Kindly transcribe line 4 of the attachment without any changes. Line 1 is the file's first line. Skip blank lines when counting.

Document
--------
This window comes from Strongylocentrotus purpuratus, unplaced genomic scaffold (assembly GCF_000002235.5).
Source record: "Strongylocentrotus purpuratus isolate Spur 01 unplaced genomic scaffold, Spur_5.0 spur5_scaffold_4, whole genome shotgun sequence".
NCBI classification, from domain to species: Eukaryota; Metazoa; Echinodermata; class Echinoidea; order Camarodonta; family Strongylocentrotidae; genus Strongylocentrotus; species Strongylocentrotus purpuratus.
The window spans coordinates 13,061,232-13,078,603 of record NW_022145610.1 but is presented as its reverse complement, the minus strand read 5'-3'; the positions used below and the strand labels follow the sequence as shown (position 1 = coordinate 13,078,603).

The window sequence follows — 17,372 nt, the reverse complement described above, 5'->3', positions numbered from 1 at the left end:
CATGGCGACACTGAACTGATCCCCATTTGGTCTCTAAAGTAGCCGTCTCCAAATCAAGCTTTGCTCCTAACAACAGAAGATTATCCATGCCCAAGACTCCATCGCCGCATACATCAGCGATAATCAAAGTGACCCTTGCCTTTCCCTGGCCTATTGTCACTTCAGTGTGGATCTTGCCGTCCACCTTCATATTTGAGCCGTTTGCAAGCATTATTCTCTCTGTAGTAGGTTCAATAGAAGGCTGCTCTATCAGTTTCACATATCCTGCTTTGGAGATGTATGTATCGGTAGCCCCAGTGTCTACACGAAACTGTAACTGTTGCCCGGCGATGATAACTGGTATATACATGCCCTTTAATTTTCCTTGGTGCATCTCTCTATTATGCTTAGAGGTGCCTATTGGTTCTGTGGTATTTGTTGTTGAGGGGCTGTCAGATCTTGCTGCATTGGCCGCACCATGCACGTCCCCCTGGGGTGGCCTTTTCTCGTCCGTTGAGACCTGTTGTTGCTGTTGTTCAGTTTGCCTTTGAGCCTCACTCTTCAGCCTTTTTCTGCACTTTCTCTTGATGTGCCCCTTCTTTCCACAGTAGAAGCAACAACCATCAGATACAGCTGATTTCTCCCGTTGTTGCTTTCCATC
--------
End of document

The window spans coordinates 13,061,232-13,078,603 of record NW_022145610.1 but is presented as its reverse complement, the minus strand read 5'-3'; the positions used below and the strand labels follow the sequence as shown (position 1 = coordinate 13,078,603).